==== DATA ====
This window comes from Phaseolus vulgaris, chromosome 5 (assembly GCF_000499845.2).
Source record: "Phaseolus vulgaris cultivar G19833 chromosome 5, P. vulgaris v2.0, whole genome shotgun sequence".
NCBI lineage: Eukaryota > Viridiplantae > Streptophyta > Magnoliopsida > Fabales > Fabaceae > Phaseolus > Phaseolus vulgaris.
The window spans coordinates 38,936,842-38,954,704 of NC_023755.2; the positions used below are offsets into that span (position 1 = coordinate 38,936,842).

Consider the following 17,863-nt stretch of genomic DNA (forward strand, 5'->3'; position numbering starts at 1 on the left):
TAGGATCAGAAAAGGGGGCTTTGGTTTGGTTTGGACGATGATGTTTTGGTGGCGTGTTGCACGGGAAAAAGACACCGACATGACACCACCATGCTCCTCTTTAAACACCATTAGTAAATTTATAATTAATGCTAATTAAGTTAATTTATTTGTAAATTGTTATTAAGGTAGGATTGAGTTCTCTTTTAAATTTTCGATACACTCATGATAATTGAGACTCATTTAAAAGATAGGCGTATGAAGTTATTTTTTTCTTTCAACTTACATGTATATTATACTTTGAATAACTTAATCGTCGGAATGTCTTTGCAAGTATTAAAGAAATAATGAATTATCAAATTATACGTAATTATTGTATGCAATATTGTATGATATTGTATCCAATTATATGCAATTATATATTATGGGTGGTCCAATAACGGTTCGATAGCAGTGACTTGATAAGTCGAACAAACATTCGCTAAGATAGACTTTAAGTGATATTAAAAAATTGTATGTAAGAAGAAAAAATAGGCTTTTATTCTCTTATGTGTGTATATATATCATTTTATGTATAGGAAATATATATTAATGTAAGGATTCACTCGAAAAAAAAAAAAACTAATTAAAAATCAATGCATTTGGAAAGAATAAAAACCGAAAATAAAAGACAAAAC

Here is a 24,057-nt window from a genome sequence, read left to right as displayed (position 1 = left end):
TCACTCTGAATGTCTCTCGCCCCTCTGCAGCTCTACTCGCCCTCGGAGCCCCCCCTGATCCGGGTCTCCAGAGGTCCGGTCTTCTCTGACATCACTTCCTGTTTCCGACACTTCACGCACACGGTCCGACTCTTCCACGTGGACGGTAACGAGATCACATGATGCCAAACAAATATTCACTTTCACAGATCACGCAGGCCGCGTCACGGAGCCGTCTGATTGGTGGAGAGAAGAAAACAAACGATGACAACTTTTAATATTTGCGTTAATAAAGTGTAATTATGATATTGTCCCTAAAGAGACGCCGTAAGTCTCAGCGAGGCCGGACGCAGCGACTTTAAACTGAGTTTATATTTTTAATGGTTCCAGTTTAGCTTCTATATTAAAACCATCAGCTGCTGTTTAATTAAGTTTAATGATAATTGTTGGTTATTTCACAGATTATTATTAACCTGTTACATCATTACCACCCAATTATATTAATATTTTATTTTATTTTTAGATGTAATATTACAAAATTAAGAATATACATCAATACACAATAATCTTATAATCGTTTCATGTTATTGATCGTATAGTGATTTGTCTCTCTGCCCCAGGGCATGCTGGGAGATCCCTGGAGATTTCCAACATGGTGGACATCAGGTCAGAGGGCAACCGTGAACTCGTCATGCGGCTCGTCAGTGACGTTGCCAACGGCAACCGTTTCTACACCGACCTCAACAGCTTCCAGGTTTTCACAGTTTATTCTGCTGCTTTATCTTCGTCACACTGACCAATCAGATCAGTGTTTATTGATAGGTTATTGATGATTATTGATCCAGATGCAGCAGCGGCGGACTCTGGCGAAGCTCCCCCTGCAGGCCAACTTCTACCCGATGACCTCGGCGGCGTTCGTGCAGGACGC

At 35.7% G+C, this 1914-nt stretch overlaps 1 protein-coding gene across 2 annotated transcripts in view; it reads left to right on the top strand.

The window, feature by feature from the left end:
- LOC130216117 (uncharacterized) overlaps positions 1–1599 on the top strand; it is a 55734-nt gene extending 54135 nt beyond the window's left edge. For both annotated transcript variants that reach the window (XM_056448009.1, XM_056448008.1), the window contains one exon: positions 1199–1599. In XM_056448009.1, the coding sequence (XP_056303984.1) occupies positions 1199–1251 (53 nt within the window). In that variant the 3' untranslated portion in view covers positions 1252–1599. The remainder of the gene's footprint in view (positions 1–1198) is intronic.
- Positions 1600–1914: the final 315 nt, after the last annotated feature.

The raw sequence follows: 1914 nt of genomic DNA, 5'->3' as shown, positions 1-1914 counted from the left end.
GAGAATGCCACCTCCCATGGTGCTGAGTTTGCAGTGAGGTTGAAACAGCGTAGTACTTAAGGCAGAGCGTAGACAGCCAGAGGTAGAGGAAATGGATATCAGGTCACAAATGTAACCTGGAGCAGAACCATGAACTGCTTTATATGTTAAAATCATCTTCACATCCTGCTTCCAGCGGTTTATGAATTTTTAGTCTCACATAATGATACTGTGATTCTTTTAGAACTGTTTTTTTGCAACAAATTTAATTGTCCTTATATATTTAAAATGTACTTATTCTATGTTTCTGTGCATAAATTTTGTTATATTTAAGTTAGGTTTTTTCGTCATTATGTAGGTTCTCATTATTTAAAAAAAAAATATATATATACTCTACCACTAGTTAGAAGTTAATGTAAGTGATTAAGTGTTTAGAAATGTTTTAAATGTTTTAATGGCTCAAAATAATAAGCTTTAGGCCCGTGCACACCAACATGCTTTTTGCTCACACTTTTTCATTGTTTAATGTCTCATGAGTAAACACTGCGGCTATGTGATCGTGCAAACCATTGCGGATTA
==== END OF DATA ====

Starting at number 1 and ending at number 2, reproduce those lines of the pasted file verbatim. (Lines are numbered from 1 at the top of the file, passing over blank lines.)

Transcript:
This window comes from Phaseolus vulgaris, chromosome 5 (assembly GCF_000499845.2).
Source record: "Phaseolus vulgaris cultivar G19833 chromosome 5, P. vulgaris v2.0, whole genome shotgun sequence".